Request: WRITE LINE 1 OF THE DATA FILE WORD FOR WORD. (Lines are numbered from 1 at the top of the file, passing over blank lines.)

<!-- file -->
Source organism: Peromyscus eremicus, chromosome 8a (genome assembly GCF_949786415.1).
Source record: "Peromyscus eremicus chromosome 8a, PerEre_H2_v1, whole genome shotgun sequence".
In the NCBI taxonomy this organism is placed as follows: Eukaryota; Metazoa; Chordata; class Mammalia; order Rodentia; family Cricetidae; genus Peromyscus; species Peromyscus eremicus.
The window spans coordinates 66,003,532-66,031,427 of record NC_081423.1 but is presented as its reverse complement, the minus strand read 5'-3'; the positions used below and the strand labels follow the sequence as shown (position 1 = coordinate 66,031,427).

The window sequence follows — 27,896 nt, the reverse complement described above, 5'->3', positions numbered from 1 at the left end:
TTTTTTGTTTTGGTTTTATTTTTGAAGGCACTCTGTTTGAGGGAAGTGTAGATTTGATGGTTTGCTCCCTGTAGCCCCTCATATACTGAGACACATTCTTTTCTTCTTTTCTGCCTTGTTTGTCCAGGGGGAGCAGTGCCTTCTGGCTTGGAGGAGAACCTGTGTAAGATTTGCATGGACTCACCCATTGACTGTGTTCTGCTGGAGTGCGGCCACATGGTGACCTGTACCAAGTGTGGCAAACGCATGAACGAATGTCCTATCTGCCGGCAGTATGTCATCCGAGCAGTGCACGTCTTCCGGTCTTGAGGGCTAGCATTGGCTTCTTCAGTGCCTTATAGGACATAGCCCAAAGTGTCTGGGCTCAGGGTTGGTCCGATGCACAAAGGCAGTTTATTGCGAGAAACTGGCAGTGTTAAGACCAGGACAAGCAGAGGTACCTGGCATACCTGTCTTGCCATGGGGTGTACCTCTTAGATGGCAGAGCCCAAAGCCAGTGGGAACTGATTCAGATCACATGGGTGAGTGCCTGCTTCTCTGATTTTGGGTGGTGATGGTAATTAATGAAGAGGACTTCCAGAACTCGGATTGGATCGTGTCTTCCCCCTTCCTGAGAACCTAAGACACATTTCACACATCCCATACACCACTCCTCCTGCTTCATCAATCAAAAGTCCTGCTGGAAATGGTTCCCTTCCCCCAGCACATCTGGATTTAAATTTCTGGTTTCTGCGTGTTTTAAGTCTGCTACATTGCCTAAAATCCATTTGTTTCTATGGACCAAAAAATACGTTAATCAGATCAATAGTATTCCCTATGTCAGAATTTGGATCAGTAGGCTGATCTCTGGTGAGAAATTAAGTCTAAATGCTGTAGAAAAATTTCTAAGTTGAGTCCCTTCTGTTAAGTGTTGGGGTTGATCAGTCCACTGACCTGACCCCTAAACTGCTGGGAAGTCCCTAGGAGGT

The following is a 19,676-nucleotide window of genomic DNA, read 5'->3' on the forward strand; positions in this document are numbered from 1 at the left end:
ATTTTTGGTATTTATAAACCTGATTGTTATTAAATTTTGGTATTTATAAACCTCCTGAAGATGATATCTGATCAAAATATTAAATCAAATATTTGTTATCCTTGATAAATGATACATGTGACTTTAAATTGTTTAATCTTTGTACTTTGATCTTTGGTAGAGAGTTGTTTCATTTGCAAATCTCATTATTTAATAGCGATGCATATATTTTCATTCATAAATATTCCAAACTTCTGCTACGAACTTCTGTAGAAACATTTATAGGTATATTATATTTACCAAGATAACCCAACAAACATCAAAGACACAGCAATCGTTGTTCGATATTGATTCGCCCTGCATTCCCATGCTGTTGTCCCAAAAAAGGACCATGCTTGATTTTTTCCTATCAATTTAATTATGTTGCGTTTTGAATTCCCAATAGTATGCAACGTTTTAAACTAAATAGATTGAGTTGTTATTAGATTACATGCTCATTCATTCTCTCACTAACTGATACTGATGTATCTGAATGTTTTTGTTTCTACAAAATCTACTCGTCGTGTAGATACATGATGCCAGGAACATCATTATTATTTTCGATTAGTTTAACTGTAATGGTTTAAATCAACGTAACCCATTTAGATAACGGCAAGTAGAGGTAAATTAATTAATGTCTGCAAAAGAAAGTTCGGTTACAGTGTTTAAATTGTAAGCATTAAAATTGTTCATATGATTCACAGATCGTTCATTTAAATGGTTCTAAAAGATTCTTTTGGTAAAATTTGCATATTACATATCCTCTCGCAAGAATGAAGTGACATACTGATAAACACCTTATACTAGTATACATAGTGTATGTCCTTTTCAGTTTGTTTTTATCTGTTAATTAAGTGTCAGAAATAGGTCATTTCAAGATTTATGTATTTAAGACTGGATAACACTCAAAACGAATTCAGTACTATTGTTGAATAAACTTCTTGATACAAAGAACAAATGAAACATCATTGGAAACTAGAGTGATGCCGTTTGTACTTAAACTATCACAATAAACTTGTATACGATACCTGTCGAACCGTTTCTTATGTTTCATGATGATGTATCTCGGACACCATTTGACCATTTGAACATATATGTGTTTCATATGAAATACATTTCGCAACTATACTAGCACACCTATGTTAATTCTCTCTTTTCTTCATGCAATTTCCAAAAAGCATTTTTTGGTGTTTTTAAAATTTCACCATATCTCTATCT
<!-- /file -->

Source organism: Peromyscus eremicus, chromosome 8a (genome assembly GCF_949786415.1).